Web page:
3. In 150m you pass the ruined Stone Lock? and its bridge to continue on a broad strip of grassland alongside a straight stretch of the river, the New Cut?. In 300m go past Friendship Bridge. Where the main path turns left shortly afterwards, keep ahead through a squeeze gate into Heusenstamm Wood?.
    4. Inside the wood the path forks by a wooden sculpture and you can take either route, with the right-hand path giving you a closer view of the Leigh Barrier. On both paths a stile at the end of the wood brings you out onto a patch of grassland alongside the Leigh Flood Relief Barrier?. Climb the embankment ahead, to look down on a water meadow crossed by the A21 flyover.

      It goes without saying that if the barrier has been raised and this meadow is flooded the rest of the walk will not be feasible.

    5. Take any route across the meadow to the far left-hand corner, passing under the flyover (there is a grassy path along the riverbank, but the raised bank on the left-hand side would be more sensible if the ground looks waterlogged). In the far corner go under the railway bridge, then in 25m veer right onto a narrow path leading to a strip of scrubland between the river and Haysden Water.
    6. Follow the path through this potentially muddy area; you are now back on the EVW and heading SW. As you approach a projecting piece of woodland over the lake, fork left where the path splits.
      • Just after this fork an inconspicuous path through the trees on the left leads to a viewpoint across Haysden Water. If you take this detour the path loops back to rejoin the main path by the footbridge a little further ahead.
    7. The main path swings left and goes alongside a wooden fence to a substantial footbridge over a water channel. Follow the path across this and round to the right, soon coming to a path junction at the boundary of the Country Park where CR 12 rejoins from the left. Go straight ahead onto an attractive tree-lined path between two abandoned waterways, the Straight Mile?.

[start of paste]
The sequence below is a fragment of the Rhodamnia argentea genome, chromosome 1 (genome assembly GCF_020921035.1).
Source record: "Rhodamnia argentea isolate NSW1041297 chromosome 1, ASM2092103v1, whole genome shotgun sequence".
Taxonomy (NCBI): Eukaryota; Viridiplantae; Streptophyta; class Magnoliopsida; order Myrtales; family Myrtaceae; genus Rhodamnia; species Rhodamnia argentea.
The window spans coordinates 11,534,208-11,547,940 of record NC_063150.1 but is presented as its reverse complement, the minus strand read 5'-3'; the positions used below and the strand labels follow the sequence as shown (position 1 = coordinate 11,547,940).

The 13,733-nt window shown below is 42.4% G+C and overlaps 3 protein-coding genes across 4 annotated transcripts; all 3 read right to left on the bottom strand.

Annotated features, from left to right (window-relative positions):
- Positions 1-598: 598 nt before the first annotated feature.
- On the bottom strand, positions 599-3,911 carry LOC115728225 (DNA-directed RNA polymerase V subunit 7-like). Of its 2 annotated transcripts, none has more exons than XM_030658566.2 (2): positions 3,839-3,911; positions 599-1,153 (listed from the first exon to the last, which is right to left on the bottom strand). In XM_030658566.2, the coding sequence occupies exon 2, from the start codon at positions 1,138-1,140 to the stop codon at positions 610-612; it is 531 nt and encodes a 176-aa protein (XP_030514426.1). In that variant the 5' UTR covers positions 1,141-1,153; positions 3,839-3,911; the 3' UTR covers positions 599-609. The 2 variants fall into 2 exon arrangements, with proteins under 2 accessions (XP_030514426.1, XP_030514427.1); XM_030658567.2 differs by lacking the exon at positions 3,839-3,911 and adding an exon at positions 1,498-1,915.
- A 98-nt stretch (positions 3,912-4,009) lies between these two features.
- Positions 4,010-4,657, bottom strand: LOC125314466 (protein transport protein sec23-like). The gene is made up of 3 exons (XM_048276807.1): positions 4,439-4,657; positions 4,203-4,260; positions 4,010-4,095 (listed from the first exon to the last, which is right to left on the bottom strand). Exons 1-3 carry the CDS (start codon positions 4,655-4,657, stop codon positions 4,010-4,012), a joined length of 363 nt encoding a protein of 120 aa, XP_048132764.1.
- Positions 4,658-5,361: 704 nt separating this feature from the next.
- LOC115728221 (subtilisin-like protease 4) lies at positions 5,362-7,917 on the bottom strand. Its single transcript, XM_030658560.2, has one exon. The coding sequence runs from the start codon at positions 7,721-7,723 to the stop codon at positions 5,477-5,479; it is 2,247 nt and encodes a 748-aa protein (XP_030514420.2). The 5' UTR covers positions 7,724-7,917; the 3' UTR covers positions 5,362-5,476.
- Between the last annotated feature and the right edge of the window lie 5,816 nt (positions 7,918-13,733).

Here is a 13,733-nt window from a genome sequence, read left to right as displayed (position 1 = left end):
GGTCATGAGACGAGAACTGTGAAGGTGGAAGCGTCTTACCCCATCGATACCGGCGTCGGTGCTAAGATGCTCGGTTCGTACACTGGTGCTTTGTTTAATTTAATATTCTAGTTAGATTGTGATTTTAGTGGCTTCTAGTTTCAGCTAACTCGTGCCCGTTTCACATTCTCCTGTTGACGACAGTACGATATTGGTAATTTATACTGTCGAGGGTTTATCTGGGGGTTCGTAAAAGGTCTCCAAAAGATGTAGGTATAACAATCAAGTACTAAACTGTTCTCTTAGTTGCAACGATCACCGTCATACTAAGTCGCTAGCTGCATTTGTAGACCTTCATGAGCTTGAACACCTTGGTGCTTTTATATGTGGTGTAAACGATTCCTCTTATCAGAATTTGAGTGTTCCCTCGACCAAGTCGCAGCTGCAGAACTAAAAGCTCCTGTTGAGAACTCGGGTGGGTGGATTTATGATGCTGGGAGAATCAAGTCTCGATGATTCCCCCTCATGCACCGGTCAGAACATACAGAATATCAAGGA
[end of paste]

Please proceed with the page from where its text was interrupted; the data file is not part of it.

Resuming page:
8. In 500m keep ahead at a path crossing. In 200m you pass a couple of places where the waterways would have linked up with the river, withe the path swinging left to cross the second one on a bridge. After a short climb a footpath joins from a squeeze gate on the left.

      After crossing over the Walk 1–19 route along the Straight Mile, you will now be following it (in reverse) into Penshurst village.

    9. Follow the path for a further 400m to reach a minor road. Turn right onto the road to cross the river on Enfield Bridge.
    10. Continue the directions at §E.

  3. Hildenborough Station to Leigh (3¾ km)
    • Head north on Rings Hill and turn left into Philpots Lane. After crossing the A21 and the railway line turn left onto a footpath heading south-west and then south across fields. Continue through Home Covert and alongside the parkland of Hall Place into Leigh village.
    1. Arriving from London on Platfrom 2, cross the footbridge to leave by the ticket office on the far side. Turn right, go up the station approach road and turn right onto the pavement alongside a road (Rings Hill). This soon crosses over the railway and in a further 250m you turn left into Philpots Lane.

      You will be following the Walk 1–21 route (in reverse) into Leigh village.

    2. You have to go along this minor road with no pavement for 700m, but it is fairly wide and does not usually have much traffic. You soon cross over the A21 and later cross back over the railway.